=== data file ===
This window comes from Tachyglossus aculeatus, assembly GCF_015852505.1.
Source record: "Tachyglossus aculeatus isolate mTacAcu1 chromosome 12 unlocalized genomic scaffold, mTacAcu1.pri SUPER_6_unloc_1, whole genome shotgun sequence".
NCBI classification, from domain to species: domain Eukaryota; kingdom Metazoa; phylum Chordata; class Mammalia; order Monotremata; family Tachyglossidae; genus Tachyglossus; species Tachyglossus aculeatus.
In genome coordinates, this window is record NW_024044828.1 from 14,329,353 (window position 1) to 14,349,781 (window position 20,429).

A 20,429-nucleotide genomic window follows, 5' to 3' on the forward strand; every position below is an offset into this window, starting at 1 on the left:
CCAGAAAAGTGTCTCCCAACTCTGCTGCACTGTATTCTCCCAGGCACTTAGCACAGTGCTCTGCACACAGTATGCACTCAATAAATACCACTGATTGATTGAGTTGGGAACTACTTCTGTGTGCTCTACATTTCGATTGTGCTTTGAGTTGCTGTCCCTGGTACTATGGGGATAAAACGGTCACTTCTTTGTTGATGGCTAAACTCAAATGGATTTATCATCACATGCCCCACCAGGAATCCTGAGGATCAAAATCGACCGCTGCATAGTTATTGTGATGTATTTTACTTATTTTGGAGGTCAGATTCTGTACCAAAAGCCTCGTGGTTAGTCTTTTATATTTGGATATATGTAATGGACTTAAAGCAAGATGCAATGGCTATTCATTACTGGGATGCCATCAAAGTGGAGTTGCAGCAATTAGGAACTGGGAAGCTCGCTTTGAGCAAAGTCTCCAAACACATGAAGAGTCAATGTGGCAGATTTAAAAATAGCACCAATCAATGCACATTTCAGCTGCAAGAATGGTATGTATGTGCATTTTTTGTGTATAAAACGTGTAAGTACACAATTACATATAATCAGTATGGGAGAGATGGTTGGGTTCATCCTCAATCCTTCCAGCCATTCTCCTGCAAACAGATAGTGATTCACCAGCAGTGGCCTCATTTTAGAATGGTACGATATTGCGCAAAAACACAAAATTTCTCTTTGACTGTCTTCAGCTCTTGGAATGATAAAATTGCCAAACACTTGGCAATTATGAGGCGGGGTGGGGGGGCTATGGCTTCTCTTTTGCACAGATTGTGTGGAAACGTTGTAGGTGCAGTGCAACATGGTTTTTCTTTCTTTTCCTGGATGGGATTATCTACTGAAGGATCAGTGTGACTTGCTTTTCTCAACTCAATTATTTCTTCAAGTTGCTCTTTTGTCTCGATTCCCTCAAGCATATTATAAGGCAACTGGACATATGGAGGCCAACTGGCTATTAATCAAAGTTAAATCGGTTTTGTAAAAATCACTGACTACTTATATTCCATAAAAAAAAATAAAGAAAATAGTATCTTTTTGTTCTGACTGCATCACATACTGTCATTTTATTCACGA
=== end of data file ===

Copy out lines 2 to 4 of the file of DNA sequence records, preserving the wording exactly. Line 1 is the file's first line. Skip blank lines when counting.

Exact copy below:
Source record: "Tachyglossus aculeatus isolate mTacAcu1 chromosome 12 unlocalized genomic scaffold, mTacAcu1.pri SUPER_6_unloc_1, whole genome shotgun sequence".
NCBI classification, from domain to species: domain Eukaryota; kingdom Metazoa; phylum Chordata; class Mammalia; order Monotremata; family Tachyglossidae; genus Tachyglossus; species Tachyglossus aculeatus.
In genome coordinates, this window is record NW_024044828.1 from 14,329,353 (window position 1) to 14,349,781 (window position 20,429).